Diane Feinstein (D-CA)
Pat Leahy (D-VT)
Patty Murray (D-WA)

The bill passed the House 328 to 101. Democrats split evenly 98-98.

18 of the 98 YEA votes are still in Congress.

Ben Cardin (D-MD), Dick Durbin (D-IL), Tim Johnson (D-SD), and Jack Reed (D-RI) are in the Senate.

14 are still in the House:
Sanford Bishop (GA-02)
Pete DeFazio (OR-04)
John Dingell (MI-12)
Lloyd Doggett (TX-35)
Mike Doyle (PA-14)
Steny Hoyer (MD-05)
Marcy Kaptur (OH-09)
Sandy Levin (MI-09)
Nita Lowey (NY-17)
Jim Moran (VA-08)
Richard Neal (MA-01)
Frank Pallone (NJ-06)
Collin Peterson (MN-07)
Pete Visclosky (IN-01)

37 of the Democratic NAY votes are still in Congress.

Sherrod Brown (D-OH), Ed Markey (D-MA), Bob Menendez (D-NJ), and Chuck Schumer (D-NY) are now in the Senate.

33 are in the House:
Xavier Becerra (CA-34)
Earl Blumenauer (OR-03)
Corrine Brown (FL-05)
Jim Clyburn (SC-06)
John Conyers (MI-13)
Elijah Cummings (MD-07)
Eliot Engel (NY-16)
Ann Eshoo (CA-18)
Chaka Fattah (PA-02)
Sam Farr (CA-20)
Gene Green (TX-29)
Luis Gutierrez (IL-04)
Alcee Hastings (FL-23)
Sheila Jackson Lee (TX-18)
Eddie B. Johnson (TX-30)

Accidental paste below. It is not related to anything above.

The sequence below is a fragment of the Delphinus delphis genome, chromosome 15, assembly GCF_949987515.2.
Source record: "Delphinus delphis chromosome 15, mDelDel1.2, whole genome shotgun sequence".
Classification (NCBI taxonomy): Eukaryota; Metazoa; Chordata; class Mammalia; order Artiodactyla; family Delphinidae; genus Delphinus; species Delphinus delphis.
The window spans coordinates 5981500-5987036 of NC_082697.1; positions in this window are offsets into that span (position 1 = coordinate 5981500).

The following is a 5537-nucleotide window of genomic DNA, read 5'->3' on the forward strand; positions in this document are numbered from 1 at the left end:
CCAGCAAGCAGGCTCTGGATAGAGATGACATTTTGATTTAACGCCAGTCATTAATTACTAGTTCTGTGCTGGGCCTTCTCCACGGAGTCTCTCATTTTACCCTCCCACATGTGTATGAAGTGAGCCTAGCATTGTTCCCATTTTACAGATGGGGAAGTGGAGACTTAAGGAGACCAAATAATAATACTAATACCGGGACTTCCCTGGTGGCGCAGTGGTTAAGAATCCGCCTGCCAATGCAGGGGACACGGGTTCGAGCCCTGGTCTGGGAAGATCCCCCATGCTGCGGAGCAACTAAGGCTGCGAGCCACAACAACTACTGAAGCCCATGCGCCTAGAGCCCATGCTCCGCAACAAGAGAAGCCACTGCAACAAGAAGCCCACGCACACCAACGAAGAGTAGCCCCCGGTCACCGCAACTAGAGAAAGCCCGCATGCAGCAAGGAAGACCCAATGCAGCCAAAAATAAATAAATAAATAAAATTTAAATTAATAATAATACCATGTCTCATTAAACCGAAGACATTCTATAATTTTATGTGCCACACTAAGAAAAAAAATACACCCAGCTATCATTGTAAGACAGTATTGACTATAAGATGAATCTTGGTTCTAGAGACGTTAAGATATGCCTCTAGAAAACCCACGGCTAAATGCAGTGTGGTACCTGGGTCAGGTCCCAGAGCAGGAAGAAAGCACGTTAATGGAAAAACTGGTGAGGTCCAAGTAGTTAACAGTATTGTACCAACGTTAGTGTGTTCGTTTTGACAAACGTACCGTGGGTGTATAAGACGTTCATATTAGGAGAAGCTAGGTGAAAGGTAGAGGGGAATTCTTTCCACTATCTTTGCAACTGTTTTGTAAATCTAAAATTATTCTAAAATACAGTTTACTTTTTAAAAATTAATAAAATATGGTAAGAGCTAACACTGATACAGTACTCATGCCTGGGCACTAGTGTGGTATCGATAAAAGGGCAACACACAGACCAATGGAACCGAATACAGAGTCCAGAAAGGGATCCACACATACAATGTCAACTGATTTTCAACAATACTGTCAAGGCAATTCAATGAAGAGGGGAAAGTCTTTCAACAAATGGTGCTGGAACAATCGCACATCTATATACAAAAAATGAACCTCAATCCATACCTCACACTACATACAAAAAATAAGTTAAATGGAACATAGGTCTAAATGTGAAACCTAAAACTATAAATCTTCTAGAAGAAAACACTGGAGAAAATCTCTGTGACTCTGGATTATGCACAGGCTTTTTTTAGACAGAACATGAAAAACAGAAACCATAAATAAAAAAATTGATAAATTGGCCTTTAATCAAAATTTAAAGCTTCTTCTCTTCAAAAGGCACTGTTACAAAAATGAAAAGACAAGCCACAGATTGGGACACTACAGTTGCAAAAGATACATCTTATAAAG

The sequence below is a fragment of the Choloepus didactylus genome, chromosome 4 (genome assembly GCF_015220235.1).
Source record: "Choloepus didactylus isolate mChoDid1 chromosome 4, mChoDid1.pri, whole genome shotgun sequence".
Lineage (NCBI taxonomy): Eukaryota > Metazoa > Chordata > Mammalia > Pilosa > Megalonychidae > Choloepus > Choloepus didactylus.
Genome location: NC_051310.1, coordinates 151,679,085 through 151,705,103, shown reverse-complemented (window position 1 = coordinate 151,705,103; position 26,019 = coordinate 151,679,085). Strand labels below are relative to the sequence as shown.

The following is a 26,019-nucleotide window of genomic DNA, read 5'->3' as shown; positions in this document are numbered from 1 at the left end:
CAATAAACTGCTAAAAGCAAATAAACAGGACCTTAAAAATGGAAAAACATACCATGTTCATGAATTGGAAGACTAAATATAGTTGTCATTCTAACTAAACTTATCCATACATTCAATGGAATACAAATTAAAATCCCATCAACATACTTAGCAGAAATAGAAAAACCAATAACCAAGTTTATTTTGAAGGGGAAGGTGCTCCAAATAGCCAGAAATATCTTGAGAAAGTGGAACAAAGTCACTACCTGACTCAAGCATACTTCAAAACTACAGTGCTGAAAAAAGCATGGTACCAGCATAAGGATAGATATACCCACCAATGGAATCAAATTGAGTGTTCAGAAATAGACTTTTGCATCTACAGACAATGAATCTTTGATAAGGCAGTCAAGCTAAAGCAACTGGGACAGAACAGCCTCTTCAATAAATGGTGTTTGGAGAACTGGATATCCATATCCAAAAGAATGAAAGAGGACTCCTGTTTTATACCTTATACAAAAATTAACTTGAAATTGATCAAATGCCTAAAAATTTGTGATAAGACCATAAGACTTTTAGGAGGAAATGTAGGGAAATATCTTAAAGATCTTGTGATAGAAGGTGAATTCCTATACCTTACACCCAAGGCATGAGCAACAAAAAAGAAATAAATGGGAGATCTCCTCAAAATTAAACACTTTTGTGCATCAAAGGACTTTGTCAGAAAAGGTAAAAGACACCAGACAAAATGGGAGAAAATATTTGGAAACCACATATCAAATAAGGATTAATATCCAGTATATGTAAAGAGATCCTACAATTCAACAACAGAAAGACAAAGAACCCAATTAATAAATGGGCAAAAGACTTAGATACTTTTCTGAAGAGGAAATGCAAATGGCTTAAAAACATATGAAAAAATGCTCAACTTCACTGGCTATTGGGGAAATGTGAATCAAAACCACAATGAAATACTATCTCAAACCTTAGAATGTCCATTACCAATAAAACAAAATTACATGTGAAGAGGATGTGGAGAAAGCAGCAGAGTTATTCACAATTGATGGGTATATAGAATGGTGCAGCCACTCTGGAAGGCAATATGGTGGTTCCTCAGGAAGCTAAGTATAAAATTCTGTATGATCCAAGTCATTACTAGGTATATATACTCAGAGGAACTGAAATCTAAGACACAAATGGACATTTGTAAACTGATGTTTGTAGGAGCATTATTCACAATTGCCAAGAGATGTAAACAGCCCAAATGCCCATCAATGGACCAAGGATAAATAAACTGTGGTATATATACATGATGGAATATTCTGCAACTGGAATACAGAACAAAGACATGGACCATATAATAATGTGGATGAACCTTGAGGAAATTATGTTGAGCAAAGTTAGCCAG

John Lewis (GA-05)
Zoe Lofgren (CA-19)
Carolyn Maloney (NY-12)
Jim McDermott (WA-07)
George Miller (CA-11)
Jerry Nadler (NY-10)
Ed Pastor (AZ-07)
Nancy Pelosi (CA-12)
Nick Rahall (WV-03)
Charlie Rangel (NY-13)
Lucille Roybal-Allard (CA-40)
Bobby Rush (IL-01)
Bobby Scott (VA-03)
Jose Serrano (NY-15)
Louise Slaughter (NY-25)
Bennie Thompson (MS-02)
Nydia Velazquez (NY-07)
Henry Waxman (CA-33)

Bernie Sanders (I-VT) voted against it as a representative and, of course, is now in the Senate.

Thursday, August 14, 2014

Two Months Ago, Congress Voted 355 to 62 to Keep Militarizing the Police

Earlier tonight, when reading about how the Pentagon gave the Ferguson Police Department military-grade weapons, I remembered a vote Congress took two months ago. I wrote about it back then and am reproducing it below given its relevance to the nightmarish situation occurring right outside of St. Louis.

Friday, June 20, 2014

During the amendment voting for "defense" appropriations last night, Alan Grayson (FL-09) introduced an amendment to prohibit the use of funds to transfer aircraft (including unmanned aerial vehicles), armored vehicles, grenade launchers, silencers, toxicological agents, launch vehicles, guided missiles, ballistic missiles, rockets, torpedoes, bombs, mines, or nuclear weapons through the DOD Excess Personal Property Program established pursuant to the National Defense Authorization Act for Fiscal Year 1997.

There was a great article in the New York Times last week on the militarization of local police. Giving military weapons to local police departments is at best a colossal waste of money. At its worst, it can ruin--or end--innocent lives.

The amendment failed 62 to 355. 19 Republicans and 43 Democrats voted for it. 210 Republicans and 145 Democrats voted against it.